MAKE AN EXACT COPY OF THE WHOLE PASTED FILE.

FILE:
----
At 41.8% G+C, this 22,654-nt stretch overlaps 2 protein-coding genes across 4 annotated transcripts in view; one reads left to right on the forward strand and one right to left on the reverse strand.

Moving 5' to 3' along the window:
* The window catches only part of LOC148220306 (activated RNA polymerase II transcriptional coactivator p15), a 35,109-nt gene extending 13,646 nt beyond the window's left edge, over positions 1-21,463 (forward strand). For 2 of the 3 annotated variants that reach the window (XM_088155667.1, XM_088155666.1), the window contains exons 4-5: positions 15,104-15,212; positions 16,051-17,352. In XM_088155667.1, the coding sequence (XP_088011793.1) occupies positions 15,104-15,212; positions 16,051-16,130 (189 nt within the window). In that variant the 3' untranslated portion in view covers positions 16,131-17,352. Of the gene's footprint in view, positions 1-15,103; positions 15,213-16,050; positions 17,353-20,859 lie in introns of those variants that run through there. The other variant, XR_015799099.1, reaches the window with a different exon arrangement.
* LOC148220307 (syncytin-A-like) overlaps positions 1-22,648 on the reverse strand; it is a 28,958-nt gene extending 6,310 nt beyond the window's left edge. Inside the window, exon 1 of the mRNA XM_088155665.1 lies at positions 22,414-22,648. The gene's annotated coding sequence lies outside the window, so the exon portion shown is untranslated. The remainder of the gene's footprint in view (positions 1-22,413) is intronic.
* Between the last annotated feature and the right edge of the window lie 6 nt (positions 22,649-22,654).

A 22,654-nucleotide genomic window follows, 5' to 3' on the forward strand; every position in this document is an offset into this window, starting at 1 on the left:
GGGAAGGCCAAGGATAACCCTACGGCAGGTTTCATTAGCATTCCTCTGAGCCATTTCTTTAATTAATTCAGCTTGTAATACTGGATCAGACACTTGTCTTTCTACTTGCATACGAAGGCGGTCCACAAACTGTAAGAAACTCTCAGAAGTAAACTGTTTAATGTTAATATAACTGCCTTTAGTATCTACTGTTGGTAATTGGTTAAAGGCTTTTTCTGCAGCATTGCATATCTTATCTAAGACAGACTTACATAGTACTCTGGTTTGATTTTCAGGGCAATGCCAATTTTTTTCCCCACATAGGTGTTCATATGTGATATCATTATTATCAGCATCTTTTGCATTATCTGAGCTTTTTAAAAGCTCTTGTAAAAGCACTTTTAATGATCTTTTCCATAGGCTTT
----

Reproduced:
At 41.8% G+C, this 22,654-nt stretch overlaps 2 protein-coding genes across 4 annotated transcripts in view; one reads left to right on the forward strand and one right to left on the reverse strand.

Moving 5' to 3' along the window:
* The window catches only part of LOC148220306 (activated RNA polymerase II transcriptional coactivator p15), a 35,109-nt gene extending 13,646 nt beyond the window's left edge, over positions 1-21,463 (forward strand). For 2 of the 3 annotated variants that reach the window (XM_088155667.1, XM_088155666.1), the window contains exons 4-5: positions 15,104-15,212; positions 16,051-17,352. In XM_088155667.1, the coding sequence (XP_088011793.1) occupies positions 15,104-15,212; positions 16,051-16,130 (189 nt within the window). In that variant the 3' untranslated portion in view covers positions 16,131-17,352. Of the gene's footprint in view, positions 1-15,103; positions 15,213-16,050; positions 17,353-20,859 lie in introns of those variants that run through there. The other variant, XR_015799099.1, reaches the window with a different exon arrangement.
* LOC148220307 (syncytin-A-like) overlaps positions 1-22,648 on the reverse strand; it is a 28,958-nt gene extending 6,310 nt beyond the window's left edge. Inside the window, exon 1 of the mRNA XM_088155665.1 lies at positions 22,414-22,648. The gene's annotated coding sequence lies outside the window, so the exon portion shown is untranslated. The remainder of the gene's footprint in view (positions 1-22,413) is intronic.
* Between the last annotated feature and the right edge of the window lie 6 nt (positions 22,649-22,654).

A 22,654-nucleotide genomic window follows, 5' to 3' on the forward strand; every position in this document is an offset into this window, starting at 1 on the left:
GGGAAGGCCAAGGATAACCCTACGGCAGGTTTCATTAGCATTCCTCTGAGCCATTTCTTTAATTAATTCAGCTTGTAATACTGGATCAGACACTTGTCTTTCTACTTGCATACGAAGGCGGTCCACAAACTGTAAGAAACTCTCAGAAGTAAACTGTTTAATGTTAATATAACTGCCTTTAGTATCTACTGTTGGTAATTGGTTAAAGGCTTTTTCTGCAGCATTGCATATCTTATCTAAGACAGACTTACATAGTACTCTGGTTTGATTTTCAGGGCAATGCCAATTTTTTTCCCCACATAGGTGTTCATATGTGATATCATTATTATCAGCATCTTTTGCATTATCTGAGCTTTTTAAAAGCTCTTGTAAAAGCACTTTTAATGATCTTTTCCATAGGCTTT